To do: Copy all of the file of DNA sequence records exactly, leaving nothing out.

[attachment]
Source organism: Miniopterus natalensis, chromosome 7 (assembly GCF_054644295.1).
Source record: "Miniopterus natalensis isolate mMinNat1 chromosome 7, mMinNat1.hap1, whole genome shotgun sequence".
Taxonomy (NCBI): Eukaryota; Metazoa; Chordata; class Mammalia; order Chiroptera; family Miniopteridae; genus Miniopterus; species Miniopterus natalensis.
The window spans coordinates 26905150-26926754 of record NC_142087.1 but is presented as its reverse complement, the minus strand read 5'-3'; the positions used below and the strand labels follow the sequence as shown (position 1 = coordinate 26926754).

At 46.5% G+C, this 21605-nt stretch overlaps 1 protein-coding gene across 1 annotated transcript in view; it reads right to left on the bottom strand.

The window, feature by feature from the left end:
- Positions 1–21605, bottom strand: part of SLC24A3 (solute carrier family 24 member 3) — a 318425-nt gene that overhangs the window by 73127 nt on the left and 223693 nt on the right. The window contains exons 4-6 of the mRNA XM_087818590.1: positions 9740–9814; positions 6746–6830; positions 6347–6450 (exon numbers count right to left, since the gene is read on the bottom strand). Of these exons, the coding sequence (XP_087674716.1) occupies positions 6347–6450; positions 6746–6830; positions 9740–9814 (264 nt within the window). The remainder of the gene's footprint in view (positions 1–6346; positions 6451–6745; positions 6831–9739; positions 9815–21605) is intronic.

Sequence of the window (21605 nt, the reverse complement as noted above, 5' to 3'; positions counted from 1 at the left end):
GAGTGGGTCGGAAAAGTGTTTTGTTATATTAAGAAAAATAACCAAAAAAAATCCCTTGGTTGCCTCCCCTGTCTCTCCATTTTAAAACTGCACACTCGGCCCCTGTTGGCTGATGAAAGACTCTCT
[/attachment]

Source organism: Miniopterus natalensis, chromosome 7 (assembly GCF_054644295.1).
Source record: "Miniopterus natalensis isolate mMinNat1 chromosome 7, mMinNat1.hap1, whole genome shotgun sequence".
Taxonomy (NCBI): Eukaryota; Metazoa; Chordata; class Mammalia; order Chiroptera; family Miniopteridae; genus Miniopterus; species Miniopterus natalensis.
The window spans coordinates 26905150-26926754 of record NC_142087.1 but is presented as its reverse complement, the minus strand read 5'-3'; the positions used below and the strand labels follow the sequence as shown (position 1 = coordinate 26926754).

At 46.5% G+C, this 21605-nt stretch overlaps 1 protein-coding gene across 1 annotated transcript in view; it reads right to left on the bottom strand.

The window, feature by feature from the left end:
- Positions 1–21605, bottom strand: part of SLC24A3 (solute carrier family 24 member 3) — a 318425-nt gene that overhangs the window by 73127 nt on the left and 223693 nt on the right. The window contains exons 4-6 of the mRNA XM_087818590.1: positions 9740–9814; positions 6746–6830; positions 6347–6450 (exon numbers count right to left, since the gene is read on the bottom strand). Of these exons, the coding sequence (XP_087674716.1) occupies positions 6347–6450; positions 6746–6830; positions 9740–9814 (264 nt within the window). The remainder of the gene's footprint in view (positions 1–6346; positions 6451–6745; positions 6831–9739; positions 9815–21605) is intronic.

Sequence of the window (21605 nt, the reverse complement as noted above, 5' to 3'; positions counted from 1 at the left end):
GAGTGGGTCGGAAAAGTGTTTTGTTATATTAAGAAAAATAACCAAAAAAAATCCCTTGGTTGCCTCCCCTGTCTCTCCATTTTAAAACTGCACACTCGGCCCCTGTTGGCTGATGAAAGACTCTCT